I'm tickled that Canadian music journalist, CBC broadcaster, author, friend—and devoted reader of adventure tales—Grant… Posted by Philip Turner on Wednesday, 23 March 2016

Did the Koch Brothers’ Help Dad Build an Oil Refinery for Adolf Hitler?

Wow, this is going to be a blockbuster book. Jane Mayer’s latest, due out Jan 19th, is Dark Money: The Hidden History of the Billionaires Behind the Rise of the Radical Right. It’s the subject of a NY Times news article tonight by Nicholas Confessore who must’ve gotten an early copy.  He reports on the collective portrait of rightwing billionaire families, including Richard Mellon Scaife, who before his death in 2014 spent more than a billion dollars of his Mellon family fortune pushing conservative causes; most notably, in the 1990s he harassed Bill Clinton through the infamous American Spectator magazine (see “Troopergate” if you need a reminder). I recall of this with firsthand memory because in the early 2000s I edited and published Susan MacDougal’s memoir of the years she was pursued by Whitewater Special Prosecutor Kenneth Starr, The Woman Who Wouldn’t Talk: Why I Wouldn’t Testify the Clintons and What I Learned in Jail., whose probe was an outgrowth of Scaife’s bankrolling Whitewater into a faux scandal. After discussing Scaife, the book examines an earlier brother pair, Lynde and Harry Bradley; and the DeVos family of Michigan. Apparently, Mayer then moves on to the bulk of her book, the Koch family. Confessore releases this explosive finding from Mayer’s investigation:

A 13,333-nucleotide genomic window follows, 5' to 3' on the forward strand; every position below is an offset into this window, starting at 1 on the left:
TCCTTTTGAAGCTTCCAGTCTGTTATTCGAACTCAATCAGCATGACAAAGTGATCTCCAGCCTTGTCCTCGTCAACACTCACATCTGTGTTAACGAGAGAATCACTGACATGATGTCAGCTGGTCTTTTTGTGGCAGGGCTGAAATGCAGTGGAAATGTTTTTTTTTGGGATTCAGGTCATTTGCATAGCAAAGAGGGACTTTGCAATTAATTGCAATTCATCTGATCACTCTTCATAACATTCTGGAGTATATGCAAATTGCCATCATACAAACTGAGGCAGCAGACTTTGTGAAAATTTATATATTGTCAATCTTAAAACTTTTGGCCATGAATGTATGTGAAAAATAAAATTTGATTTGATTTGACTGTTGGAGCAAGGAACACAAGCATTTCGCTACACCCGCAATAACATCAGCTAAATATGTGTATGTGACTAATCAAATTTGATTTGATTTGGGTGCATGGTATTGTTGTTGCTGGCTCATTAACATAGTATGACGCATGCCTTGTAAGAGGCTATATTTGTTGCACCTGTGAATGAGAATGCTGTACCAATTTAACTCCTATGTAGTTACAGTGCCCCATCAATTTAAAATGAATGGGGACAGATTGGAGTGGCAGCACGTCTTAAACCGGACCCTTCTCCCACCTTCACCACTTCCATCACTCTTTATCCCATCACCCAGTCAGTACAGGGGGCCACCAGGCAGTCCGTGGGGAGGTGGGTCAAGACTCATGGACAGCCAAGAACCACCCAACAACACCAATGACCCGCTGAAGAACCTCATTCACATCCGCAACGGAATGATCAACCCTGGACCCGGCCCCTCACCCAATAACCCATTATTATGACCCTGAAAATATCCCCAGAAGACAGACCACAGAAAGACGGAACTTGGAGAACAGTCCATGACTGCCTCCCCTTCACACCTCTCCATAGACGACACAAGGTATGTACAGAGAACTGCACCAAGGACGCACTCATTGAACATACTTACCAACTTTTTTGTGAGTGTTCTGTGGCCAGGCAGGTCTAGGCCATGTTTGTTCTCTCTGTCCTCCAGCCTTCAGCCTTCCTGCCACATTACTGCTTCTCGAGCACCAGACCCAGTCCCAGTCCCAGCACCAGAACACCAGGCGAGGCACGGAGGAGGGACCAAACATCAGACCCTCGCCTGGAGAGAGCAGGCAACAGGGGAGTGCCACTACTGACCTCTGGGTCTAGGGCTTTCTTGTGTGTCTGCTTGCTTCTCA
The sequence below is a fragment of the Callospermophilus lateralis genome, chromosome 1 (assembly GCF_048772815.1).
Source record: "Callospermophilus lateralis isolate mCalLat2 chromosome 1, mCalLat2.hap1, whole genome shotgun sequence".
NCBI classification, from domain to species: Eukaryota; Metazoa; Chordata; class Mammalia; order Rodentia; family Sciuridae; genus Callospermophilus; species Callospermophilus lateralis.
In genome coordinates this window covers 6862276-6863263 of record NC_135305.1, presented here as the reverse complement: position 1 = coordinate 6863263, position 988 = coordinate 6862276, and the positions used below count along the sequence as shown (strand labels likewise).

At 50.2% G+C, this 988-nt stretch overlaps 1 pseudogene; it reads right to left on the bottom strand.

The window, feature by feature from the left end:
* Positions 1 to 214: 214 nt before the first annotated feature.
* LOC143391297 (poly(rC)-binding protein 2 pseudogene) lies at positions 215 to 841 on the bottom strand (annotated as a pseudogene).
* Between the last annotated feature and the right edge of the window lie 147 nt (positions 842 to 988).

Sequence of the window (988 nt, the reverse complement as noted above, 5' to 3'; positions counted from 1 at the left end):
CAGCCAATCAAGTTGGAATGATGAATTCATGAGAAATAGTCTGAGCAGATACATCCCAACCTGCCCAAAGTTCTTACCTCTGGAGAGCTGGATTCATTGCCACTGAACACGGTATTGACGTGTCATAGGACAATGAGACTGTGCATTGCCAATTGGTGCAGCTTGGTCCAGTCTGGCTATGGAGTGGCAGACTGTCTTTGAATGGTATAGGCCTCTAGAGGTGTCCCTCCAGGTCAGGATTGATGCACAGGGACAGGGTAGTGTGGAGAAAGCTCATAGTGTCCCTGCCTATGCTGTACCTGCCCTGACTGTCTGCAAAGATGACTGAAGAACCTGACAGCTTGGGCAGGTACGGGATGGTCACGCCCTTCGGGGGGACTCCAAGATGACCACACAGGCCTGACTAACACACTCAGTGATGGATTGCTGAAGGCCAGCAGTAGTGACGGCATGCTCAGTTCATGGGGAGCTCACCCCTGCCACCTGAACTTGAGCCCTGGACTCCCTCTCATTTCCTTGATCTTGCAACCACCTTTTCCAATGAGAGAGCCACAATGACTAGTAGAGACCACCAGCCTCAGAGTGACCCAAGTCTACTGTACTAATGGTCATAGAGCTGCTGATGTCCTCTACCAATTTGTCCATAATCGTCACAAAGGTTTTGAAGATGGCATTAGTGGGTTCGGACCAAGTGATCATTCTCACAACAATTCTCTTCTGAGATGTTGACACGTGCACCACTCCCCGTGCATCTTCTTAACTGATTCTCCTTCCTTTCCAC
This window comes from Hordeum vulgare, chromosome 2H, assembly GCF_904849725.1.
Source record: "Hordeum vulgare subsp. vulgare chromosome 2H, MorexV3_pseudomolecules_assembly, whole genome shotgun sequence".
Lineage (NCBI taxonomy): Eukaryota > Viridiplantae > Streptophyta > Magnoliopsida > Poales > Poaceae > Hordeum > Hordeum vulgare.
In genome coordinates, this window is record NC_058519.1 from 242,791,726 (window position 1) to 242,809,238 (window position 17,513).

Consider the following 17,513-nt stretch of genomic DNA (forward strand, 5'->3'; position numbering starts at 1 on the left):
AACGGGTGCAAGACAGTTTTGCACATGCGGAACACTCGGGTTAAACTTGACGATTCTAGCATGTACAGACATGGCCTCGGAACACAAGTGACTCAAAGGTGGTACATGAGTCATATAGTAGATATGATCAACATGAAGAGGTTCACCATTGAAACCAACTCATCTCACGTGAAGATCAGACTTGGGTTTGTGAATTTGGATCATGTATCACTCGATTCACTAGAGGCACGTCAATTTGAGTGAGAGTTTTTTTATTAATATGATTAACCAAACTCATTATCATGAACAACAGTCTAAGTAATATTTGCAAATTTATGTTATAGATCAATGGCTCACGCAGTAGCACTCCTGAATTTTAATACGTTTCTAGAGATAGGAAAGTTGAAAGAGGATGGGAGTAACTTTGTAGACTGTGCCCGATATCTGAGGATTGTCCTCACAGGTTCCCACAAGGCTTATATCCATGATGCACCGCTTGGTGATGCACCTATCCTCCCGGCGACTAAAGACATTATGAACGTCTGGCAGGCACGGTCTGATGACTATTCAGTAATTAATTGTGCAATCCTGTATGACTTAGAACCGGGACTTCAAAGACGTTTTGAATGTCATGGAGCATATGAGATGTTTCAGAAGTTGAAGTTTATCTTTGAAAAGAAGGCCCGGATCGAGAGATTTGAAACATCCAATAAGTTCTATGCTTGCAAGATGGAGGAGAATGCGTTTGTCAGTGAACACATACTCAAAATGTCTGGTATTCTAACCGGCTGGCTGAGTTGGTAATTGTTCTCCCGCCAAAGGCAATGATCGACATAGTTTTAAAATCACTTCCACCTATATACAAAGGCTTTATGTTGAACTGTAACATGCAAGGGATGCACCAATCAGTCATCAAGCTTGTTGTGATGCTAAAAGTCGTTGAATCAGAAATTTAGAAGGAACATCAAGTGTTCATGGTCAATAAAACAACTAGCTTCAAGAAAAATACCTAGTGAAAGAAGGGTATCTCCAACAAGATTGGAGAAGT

“The book is largely focused on the Koch family, stretching back to its involvement in the far-right John Birch Society and the political and business activities of their father, Fred C. Koch, who found some of his earliest business success overseas in the years leading up to World War II. One venture was a partnership with the American Nazi sympathizer William Rhodes Davis, who, according to Ms. Mayer, hired Mr. Koch to help build the third-largest oil refinery in the Third Reich, a critical industrial cog in Hitler’s war machine.”

As editor, I also acquired IBM and the Holocaust: The Strategic Alliance Between Nazi Germany and America’s Most Powerful Corporation (2001, Crown Publishingby Edwin Black, and on this website blogged several times about The Collaboration: Hollywood’s Pact with Hitler by Ben Urwand. I have an eye for these sort of titles, and I’m sure this one by Mayer will be fascinating, and important.

Holiday Reflections

Later today my wife and I will be going to visit Ruth Gruber, the pioneering female photojournalist and longtime author…

Posted by Philip Turner on Friday, 25 December 2015